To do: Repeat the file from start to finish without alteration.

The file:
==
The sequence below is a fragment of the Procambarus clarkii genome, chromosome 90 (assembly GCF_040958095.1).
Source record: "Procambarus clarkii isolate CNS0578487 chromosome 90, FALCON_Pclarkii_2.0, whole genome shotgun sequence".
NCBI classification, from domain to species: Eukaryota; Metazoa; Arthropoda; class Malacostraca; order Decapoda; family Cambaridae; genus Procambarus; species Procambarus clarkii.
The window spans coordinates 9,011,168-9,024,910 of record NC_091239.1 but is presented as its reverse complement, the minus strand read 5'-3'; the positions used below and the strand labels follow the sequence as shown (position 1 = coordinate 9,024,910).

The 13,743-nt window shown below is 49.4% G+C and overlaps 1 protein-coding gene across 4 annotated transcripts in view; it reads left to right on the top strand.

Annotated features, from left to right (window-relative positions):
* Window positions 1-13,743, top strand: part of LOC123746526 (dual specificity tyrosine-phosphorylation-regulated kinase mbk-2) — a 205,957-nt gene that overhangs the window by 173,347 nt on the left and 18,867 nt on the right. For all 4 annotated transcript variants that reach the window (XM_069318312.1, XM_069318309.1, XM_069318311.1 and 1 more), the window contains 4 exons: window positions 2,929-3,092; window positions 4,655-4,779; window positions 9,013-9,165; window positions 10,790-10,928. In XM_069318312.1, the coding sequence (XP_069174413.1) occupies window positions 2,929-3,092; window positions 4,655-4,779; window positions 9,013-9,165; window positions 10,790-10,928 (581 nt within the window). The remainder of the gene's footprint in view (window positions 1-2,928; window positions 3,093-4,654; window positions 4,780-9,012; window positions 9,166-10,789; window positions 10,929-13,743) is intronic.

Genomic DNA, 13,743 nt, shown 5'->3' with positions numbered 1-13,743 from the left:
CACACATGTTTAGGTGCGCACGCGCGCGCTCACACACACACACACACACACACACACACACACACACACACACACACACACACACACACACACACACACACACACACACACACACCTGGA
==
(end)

The sequence below is a fragment of the Procambarus clarkii genome, chromosome 90 (assembly GCF_040958095.1).
Source record: "Procambarus clarkii isolate CNS0578487 chromosome 90, FALCON_Pclarkii_2.0, whole genome shotgun sequence".
NCBI classification, from domain to species: Eukaryota; Metazoa; Arthropoda; class Malacostraca; order Decapoda; family Cambaridae; genus Procambarus; species Procambarus clarkii.
The window spans coordinates 9,011,168-9,024,910 of record NC_091239.1 but is presented as its reverse complement, the minus strand read 5'-3'; the positions used below and the strand labels follow the sequence as shown (position 1 = coordinate 9,024,910).

The 13,743-nt window shown below is 49.4% G+C and overlaps 1 protein-coding gene across 4 annotated transcripts in view; it reads left to right on the top strand.

Annotated features, from left to right (window-relative positions):
* Window positions 1-13,743, top strand: part of LOC123746526 (dual specificity tyrosine-phosphorylation-regulated kinase mbk-2) — a 205,957-nt gene that overhangs the window by 173,347 nt on the left and 18,867 nt on the right. For all 4 annotated transcript variants that reach the window (XM_069318312.1, XM_069318309.1, XM_069318311.1 and 1 more), the window contains 4 exons: window positions 2,929-3,092; window positions 4,655-4,779; window positions 9,013-9,165; window positions 10,790-10,928. In XM_069318312.1, the coding sequence (XP_069174413.1) occupies window positions 2,929-3,092; window positions 4,655-4,779; window positions 9,013-9,165; window positions 10,790-10,928 (581 nt within the window). The remainder of the gene's footprint in view (window positions 1-2,928; window positions 3,093-4,654; window positions 4,780-9,012; window positions 9,166-10,789; window positions 10,929-13,743) is intronic.

Genomic DNA, 13,743 nt, shown 5'->3' with positions numbered 1-13,743 from the left:
CACACATGTTTAGGTGCGCACGCGCGCGCTCACACACACACACACACACACACACACACACACACACACACACACACACACACACACACACACACACACACACACACACACACACCTGGA